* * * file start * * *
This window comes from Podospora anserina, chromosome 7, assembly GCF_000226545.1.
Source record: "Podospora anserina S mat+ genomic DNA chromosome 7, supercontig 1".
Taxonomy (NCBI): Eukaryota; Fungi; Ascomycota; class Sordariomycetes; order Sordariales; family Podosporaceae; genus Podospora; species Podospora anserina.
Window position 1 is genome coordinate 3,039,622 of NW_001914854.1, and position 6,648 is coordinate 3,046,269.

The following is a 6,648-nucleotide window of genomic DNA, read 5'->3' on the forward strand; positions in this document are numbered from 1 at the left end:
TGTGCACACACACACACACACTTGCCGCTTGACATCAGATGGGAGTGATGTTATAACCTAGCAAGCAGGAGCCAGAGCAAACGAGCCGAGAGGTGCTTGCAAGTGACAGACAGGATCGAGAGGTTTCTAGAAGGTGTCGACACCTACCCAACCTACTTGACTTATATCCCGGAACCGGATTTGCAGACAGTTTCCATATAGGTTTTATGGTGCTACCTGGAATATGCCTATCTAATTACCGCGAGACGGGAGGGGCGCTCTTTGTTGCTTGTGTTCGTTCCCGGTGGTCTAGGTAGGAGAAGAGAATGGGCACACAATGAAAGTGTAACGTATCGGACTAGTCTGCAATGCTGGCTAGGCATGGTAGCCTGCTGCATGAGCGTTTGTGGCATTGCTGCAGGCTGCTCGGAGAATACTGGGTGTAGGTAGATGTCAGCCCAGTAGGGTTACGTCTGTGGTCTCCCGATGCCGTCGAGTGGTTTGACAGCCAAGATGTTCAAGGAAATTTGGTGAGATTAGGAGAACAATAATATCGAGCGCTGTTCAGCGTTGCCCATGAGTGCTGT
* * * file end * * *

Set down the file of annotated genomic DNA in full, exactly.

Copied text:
This window comes from Podospora anserina, chromosome 7, assembly GCF_000226545.1.
Source record: "Podospora anserina S mat+ genomic DNA chromosome 7, supercontig 1".
Taxonomy (NCBI): Eukaryota; Fungi; Ascomycota; class Sordariomycetes; order Sordariales; family Podosporaceae; genus Podospora; species Podospora anserina.
Window position 1 is genome coordinate 3,039,622 of NW_001914854.1, and position 6,648 is coordinate 3,046,269.

The following is a 6,648-nucleotide window of genomic DNA, read 5'->3' on the forward strand; positions in this document are numbered from 1 at the left end:
TGTGCACACACACACACACACTTGCCGCTTGACATCAGATGGGAGTGATGTTATAACCTAGCAAGCAGGAGCCAGAGCAAACGAGCCGAGAGGTGCTTGCAAGTGACAGACAGGATCGAGAGGTTTCTAGAAGGTGTCGACACCTACCCAACCTACTTGACTTATATCCCGGAACCGGATTTGCAGACAGTTTCCATATAGGTTTTATGGTGCTACCTGGAATATGCCTATCTAATTACCGCGAGACGGGAGGGGCGCTCTTTGTTGCTTGTGTTCGTTCCCGGTGGTCTAGGTAGGAGAAGAGAATGGGCACACAATGAAAGTGTAACGTATCGGACTAGTCTGCAATGCTGGCTAGGCATGGTAGCCTGCTGCATGAGCGTTTGTGGCATTGCTGCAGGCTGCTCGGAGAATACTGGGTGTAGGTAGATGTCAGCCCAGTAGGGTTACGTCTGTGGTCTCCCGATGCCGTCGAGTGGTTTGACAGCCAAGATGTTCAAGGAAATTTGGTGAGATTAGGAGAACAATAATATCGAGCGCTGTTCAGCGTTGCCCATGAGTGCTGT